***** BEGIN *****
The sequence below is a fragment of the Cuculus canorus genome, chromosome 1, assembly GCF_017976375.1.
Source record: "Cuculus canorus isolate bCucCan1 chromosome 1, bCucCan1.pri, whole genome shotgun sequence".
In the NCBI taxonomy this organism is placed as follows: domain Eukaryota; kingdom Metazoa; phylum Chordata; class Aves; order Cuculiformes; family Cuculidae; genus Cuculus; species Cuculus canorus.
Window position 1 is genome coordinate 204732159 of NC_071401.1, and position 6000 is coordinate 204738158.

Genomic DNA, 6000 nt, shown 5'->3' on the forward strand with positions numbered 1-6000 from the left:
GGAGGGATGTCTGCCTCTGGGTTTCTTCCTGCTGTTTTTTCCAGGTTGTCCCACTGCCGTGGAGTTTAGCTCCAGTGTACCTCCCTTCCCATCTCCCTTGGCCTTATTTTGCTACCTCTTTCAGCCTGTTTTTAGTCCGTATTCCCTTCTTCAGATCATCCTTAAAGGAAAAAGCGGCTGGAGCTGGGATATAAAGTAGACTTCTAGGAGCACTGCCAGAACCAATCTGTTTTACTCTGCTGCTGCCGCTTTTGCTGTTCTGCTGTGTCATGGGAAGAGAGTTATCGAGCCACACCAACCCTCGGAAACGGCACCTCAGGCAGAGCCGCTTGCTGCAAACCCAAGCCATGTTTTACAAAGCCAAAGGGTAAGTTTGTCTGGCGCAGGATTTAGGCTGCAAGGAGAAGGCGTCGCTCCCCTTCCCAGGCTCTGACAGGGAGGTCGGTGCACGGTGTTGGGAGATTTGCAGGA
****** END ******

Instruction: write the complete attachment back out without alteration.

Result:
The sequence below is a fragment of the Cuculus canorus genome, chromosome 1, assembly GCF_017976375.1.
Source record: "Cuculus canorus isolate bCucCan1 chromosome 1, bCucCan1.pri, whole genome shotgun sequence".
In the NCBI taxonomy this organism is placed as follows: domain Eukaryota; kingdom Metazoa; phylum Chordata; class Aves; order Cuculiformes; family Cuculidae; genus Cuculus; species Cuculus canorus.
Window position 1 is genome coordinate 204732159 of NC_071401.1, and position 6000 is coordinate 204738158.

Genomic DNA, 6000 nt, shown 5'->3' on the forward strand with positions numbered 1-6000 from the left:
GGAGGGATGTCTGCCTCTGGGTTTCTTCCTGCTGTTTTTTCCAGGTTGTCCCACTGCCGTGGAGTTTAGCTCCAGTGTACCTCCCTTCCCATCTCCCTTGGCCTTATTTTGCTACCTCTTTCAGCCTGTTTTTAGTCCGTATTCCCTTCTTCAGATCATCCTTAAAGGAAAAAGCGGCTGGAGCTGGGATATAAAGTAGACTTCTAGGAGCACTGCCAGAACCAATCTGTTTTACTCTGCTGCTGCCGCTTTTGCTGTTCTGCTGTGTCATGGGAAGAGAGTTATCGAGCCACACCAACCCTCGGAAACGGCACCTCAGGCAGAGCCGCTTGCTGCAAACCCAAGCCATGTTTTACAAAGCCAAAGGGTAAGTTTGTCTGGCGCAGGATTTAGGCTGCAAGGAGAAGGCGTCGCTCCCCTTCCCAGGCTCTGACAGGGAGGTCGGTGCACGGTGTTGGGAGATTTGCAGGA